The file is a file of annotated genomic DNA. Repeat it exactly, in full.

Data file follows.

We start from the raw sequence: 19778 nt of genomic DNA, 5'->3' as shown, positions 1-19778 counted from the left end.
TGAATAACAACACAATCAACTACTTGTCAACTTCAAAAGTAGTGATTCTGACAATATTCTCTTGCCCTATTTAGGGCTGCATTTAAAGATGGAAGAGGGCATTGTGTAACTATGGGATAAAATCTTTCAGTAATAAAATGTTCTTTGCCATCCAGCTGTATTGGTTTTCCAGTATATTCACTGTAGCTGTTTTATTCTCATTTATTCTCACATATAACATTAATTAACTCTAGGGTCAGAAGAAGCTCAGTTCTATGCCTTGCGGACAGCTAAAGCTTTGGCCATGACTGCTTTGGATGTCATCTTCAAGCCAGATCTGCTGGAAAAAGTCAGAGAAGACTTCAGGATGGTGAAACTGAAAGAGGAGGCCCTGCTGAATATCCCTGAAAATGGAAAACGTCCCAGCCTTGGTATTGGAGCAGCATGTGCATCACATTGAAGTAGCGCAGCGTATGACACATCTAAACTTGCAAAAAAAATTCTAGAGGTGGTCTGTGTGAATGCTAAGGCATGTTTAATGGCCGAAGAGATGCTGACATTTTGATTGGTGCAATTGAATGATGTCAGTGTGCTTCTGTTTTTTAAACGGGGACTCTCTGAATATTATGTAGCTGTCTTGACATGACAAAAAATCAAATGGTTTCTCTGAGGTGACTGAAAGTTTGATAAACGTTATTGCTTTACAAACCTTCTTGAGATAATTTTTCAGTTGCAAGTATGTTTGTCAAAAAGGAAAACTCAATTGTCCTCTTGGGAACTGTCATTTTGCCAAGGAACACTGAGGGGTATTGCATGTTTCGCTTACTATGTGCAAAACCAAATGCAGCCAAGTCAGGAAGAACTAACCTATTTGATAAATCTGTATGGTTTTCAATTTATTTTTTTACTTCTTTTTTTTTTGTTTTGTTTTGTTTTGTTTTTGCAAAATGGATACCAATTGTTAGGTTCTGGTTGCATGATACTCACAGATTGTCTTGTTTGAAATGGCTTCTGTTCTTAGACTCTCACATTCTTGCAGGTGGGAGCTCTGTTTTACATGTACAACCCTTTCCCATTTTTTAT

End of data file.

We start from the raw sequence: 19778 nt of genomic DNA, 5'->3' as shown, positions 1-19778 counted from the left end.
TGAATAACAACACAATCAACTACTTGTCAACTTCAAAAGTAGTGATTCTGACAATATTCTCTTGCCCTATTTAGGGCTGCATTTAAAGATGGAAGAGGGCATTGTGTAACTATGGGATAAAATCTTTCAGTAATAAAATGTTCTTTGCCATCCAGCTGTATTGGTTTTCCAGTATATTCACTGTAGCTGTTTTATTCTCATTTATTCTCACATATAACATTAATTAACTCTAGGGTCAGAAGAAGCTCAGTTCTATGCCTTGCGGACAGCTAAAGCTTTGGCCATGACTGCTTTGGATGTCATCTTCAAGCCAGATCTGCTGGAAAAAGTCAGAGAAGACTTCAGGATGGTGAAACTGAAAGAGGAGGCCCTGCTGAATATCCCTGAAAATGGAAAACGTCCCAGCCTTGGTATTGGAGCAGCATGTGCATCACATTGAAGTAGCGCAGCGTATGACACATCTAAACTTGCAAAAAAAATTCTAGAGGTGGTCTGTGTGAATGCTAAGGCATGTTTAATGGCCGAAGAGATGCTGACATTTTGATTGGTGCAATTGAATGATGTCAGTGTGCTTCTGTTTTTTAAACGGGGACTCTCTGAATATTATGTAGCTGTCTTGACATGACAAAAAATCAAATGGTTTCTCTGAGGTGACTGAAAGTTTGATAAACGTTATTGCTTTACAAACCTTCTTGAGATAATTTTTCAGTTGCAAGTATGTTTGTCAAAAAGGAAAACTCAATTGTCCTCTTGGGAACTGTCATTTTGCCAAGGAACACTGAGGGGTATTGCATGTTTCGCTTACTATGTGCAAAACCAAATGCAGCCAAGTCAGGAAGAACTAACCTATTTGATAAATCTGTATGGTTTTCAATTTATTTTTTTACTTCTTTTTTTTTTGTTTTGTTTTGTTTTGTTTTTGCAAAATGGATACCAATTGTTAGGTTCTGGTTGCATGATACTCACAGATTGTCTTGTTTGAAATGGCTTCTGTTCTTAGACTCTCACATTCTTGCAGGTGGGAGCTCTGTTTTACATGTACAACCCTTTCCCATTTTTTAT